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HP still does host at least one Presario 1800-series service documentation (or some HTML-to-PDF conversion of it), and I found two others at elhvb.com:

I didn't find the one for the 1800 itself yet.

Am486 DX4 120MHz, no L2, 16MB, Tseng ET4000/W32 1MB VLB, ESS ES1869 /// 5x86 133MHz, 256kb L2, 64MB, S3 Virge/DX 4MB PCI, SB16 + Yucatan FX /// Pentium III 1GHz, 512MB, Asus V7700 64MB AGP, SB Live!

Reply 149 of 771, by vorob

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ragefury32 wrote on 2020-07-15, 11:32:

uses the same LCD panel as their ThinkPad T series counterparts and are prone to LCD fading and turning red over time thanks to CCFL aging

I remember your words about it some posts earlier. Tell me please, these particular panels degrade especially badly compared to others? Cause I thought all ccfl based panels degrade becoming yellowish.

Reply 150 of 771, by ragefury32

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vorob wrote on 2020-07-15, 18:02:
ragefury32 wrote on 2020-07-15, 11:32:

uses the same LCD panel as their ThinkPad T series counterparts and are prone to LCD fading and turning red over time thanks to CCFL aging

I remember your words about it some posts earlier. Tell me please, these particular panels degrade especially badly compared to others? Cause I thought all ccfl based panels degrade becoming yellowish.

It's the LG-Philips LP141 series - and it's not really the LCD as much as it's the CCFL tubes within - they all degrade over time, but some tend to die quicker for some reason (not that a 20 year lifespan is considered short by any usage of the word). You could in theory replace the CCFL tubes by taking the LCD panel out of the mountings and then unpeel the CCFL off the panels themselves, but considering how delicate they are, it's not something you really want to do.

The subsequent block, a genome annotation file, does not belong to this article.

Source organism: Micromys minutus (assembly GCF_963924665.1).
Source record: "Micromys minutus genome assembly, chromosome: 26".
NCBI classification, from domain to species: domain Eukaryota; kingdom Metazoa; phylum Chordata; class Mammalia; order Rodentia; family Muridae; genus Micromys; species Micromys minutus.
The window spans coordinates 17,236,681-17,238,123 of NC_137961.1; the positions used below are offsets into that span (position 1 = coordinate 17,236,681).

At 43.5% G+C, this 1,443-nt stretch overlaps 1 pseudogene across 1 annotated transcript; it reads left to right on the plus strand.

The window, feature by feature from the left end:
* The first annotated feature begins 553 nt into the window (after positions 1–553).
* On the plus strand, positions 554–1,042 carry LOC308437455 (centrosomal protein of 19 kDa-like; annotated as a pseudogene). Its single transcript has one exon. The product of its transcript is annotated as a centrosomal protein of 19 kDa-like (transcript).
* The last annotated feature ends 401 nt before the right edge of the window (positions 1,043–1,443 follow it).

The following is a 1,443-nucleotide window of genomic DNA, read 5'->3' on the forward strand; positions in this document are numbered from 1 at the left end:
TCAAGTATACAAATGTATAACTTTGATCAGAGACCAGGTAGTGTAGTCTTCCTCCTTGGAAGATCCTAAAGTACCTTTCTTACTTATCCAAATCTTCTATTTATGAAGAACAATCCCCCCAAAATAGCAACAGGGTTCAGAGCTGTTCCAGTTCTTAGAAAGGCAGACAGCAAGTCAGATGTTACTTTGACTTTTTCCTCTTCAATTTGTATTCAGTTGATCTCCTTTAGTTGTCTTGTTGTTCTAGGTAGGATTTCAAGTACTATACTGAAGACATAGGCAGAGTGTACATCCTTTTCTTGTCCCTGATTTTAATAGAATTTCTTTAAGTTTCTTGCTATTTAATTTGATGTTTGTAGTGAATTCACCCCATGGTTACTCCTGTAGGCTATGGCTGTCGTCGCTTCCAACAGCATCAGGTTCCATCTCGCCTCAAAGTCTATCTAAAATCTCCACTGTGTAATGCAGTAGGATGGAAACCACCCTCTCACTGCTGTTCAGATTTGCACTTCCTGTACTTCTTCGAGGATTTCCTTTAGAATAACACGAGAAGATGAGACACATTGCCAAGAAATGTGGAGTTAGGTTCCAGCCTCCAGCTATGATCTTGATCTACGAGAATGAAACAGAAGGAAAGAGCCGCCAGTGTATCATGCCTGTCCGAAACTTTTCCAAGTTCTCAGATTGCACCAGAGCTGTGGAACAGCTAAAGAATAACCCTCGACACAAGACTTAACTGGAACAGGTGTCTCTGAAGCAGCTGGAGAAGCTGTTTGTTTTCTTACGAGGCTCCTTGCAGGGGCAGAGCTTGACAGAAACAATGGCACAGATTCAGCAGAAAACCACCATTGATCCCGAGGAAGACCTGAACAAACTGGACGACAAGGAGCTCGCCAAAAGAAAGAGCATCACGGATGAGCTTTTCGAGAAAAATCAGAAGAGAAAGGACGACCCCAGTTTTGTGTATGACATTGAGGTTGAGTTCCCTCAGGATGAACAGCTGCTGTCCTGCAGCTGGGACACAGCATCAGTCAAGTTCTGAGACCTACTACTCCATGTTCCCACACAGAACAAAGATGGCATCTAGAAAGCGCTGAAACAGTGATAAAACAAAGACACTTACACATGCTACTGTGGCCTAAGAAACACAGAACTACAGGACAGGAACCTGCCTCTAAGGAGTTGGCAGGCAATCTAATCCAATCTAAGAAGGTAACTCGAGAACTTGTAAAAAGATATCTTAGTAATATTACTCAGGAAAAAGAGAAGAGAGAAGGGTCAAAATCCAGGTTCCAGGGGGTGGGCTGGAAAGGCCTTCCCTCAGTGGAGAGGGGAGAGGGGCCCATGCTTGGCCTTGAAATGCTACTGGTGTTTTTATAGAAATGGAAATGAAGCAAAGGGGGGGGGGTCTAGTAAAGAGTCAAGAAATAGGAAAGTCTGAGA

Last edited by ragefury32 on 2020-07-15, 18:48. Edited 1 time in total.

Reply 151 of 771, by ragefury32

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HandOfFate wrote on 2020-07-15, 11:54:
HP still does host at least one Presario 1800-series service documentation (or some HTML-to-PDF conversion of it), and I found t […]
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HP still does host at least one Presario 1800-series service documentation (or some HTML-to-PDF conversion of it), and I found two others at elhvb.com:

I didn't find the one for the 1800 itself yet.

Unfortunately those service manuals only tell you how the entire thing comes together, but not offer a SKU-by-SKU account of their specs (it lists CPU type, RAM allotment, HDD size for a given submodel but that's about it). In fact, if you look at the 1800XL documentation it'll tell you that the machines have the Rage Mobility or the Mobility M3 by looking at the IO address/DMA/IRQ listings, but not at which screen size/resolution/VRAM comes with which machine - It's not nearly like IBM/Lenovo and their PSRef/TAWBook documentation or Dell Service tag lookup's "original specs as built" listings. HP long buried Compaq's remains. At least on the Evo n6x0c series the extant service manuals it gives you a pretty good idea of what you are dealing with.

Reply 152 of 771, by adalbert

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ragefury32 wrote on 2020-07-15, 18:37:

You could in theory replace the CCFL tubes by taking the LCD panel out of the mountings and then unpeel the CCFL off the panels themselves, but considering how delicate they are, it's not something you really want to do.

I personally wouldn't want to replace them until they are completely dead and just accept the color tint. Big LCDs aren't so fragile if you are careful, but it's easy to let some dust in, or deform the diffusing layers. So the LCD will likely still work after such operation, but there is risk of uneven/dusted image. It is also possible to install LED strip and replace inverter with buck converter. The backlight probably wouldn't be even with LEDs, but in theory would work forever :p